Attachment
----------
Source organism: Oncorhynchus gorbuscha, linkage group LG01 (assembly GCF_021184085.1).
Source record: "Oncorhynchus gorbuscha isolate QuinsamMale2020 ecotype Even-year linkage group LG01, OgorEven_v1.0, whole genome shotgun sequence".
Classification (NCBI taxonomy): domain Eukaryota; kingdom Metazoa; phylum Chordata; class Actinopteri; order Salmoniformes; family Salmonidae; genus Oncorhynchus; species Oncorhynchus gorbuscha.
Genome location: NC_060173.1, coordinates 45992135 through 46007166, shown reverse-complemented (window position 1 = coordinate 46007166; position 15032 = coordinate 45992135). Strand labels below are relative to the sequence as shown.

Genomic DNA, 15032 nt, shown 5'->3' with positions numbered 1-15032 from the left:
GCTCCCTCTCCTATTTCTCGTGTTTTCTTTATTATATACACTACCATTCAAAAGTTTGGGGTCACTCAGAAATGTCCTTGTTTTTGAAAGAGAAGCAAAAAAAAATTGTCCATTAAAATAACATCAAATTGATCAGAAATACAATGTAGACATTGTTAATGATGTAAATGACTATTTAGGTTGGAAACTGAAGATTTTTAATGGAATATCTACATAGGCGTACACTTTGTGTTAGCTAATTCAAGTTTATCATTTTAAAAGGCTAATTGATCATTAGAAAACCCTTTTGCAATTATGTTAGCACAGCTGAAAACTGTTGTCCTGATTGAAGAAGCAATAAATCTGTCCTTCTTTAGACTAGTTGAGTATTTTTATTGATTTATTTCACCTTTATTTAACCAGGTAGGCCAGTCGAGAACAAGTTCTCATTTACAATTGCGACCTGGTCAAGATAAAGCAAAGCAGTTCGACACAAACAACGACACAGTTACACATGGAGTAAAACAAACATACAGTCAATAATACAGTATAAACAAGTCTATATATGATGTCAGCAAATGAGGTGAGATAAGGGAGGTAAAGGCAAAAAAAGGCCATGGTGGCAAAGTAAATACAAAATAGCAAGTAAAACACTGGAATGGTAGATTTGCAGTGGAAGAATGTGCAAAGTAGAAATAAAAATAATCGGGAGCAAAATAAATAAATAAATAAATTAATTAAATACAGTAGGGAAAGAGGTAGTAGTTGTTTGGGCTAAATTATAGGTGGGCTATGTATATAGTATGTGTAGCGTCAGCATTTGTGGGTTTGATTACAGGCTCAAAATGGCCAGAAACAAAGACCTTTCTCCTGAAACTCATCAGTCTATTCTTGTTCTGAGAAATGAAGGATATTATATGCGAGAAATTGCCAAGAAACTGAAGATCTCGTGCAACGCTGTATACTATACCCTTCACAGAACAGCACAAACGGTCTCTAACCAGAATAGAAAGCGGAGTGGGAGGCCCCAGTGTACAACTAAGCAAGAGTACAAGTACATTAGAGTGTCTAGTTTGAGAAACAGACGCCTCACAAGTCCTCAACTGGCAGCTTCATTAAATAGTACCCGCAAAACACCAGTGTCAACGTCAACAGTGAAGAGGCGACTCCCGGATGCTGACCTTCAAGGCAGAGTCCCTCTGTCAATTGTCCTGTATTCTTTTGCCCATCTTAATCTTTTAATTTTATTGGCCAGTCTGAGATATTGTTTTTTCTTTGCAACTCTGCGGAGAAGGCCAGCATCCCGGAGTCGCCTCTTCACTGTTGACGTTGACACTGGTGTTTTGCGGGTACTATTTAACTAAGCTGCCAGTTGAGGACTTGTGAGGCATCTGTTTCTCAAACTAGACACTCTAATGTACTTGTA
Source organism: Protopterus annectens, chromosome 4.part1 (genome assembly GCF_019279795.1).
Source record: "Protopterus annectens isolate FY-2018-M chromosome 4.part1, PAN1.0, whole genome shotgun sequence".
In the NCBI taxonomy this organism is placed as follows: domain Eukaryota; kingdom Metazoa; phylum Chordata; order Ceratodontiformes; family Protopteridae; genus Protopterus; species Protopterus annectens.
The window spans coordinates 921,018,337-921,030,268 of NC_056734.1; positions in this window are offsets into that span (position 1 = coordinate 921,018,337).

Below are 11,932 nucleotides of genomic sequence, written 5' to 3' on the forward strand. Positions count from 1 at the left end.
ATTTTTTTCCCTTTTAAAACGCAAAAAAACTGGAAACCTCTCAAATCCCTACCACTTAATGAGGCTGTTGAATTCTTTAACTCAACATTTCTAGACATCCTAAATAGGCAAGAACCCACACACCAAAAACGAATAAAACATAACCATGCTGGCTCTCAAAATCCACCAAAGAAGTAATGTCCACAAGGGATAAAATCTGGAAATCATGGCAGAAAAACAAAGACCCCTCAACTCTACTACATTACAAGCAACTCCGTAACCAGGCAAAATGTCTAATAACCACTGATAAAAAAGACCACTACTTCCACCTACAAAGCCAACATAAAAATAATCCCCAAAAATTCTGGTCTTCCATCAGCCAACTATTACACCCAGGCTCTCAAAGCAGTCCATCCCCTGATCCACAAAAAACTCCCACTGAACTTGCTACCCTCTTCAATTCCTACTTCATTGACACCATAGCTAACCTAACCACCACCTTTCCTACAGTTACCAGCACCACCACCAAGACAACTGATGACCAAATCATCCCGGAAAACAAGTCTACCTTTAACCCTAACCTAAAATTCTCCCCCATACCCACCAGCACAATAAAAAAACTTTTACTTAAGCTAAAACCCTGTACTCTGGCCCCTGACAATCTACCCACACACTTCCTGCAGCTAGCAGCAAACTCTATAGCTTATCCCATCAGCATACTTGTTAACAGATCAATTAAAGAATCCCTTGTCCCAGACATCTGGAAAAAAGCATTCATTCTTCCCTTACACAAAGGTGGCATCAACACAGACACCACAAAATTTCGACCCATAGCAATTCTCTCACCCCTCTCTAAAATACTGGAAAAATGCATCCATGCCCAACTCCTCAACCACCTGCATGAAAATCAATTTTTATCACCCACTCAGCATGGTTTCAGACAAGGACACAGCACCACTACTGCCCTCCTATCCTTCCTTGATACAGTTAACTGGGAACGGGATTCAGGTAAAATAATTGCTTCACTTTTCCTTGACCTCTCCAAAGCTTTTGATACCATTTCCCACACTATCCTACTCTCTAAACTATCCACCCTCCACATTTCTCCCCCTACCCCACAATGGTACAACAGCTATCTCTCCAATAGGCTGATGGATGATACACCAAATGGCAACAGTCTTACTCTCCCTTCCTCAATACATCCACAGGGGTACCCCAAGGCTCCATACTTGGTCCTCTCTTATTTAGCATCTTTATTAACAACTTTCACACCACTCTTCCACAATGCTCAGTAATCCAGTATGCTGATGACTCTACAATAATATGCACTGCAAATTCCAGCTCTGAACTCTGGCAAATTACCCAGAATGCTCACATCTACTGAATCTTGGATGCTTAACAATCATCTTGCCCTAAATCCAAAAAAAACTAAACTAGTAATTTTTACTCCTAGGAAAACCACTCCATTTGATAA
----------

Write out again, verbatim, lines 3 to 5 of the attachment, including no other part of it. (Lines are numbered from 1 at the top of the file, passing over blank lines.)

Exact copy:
Classification (NCBI taxonomy): domain Eukaryota; kingdom Metazoa; phylum Chordata; class Actinopteri; order Salmoniformes; family Salmonidae; genus Oncorhynchus; species Oncorhynchus gorbuscha.
Genome location: NC_060173.1, coordinates 45992135 through 46007166, shown reverse-complemented (window position 1 = coordinate 46007166; position 15032 = coordinate 45992135). Strand labels below are relative to the sequence as shown.

Genomic DNA, 15032 nt, shown 5'->3' with positions numbered 1-15032 from the left: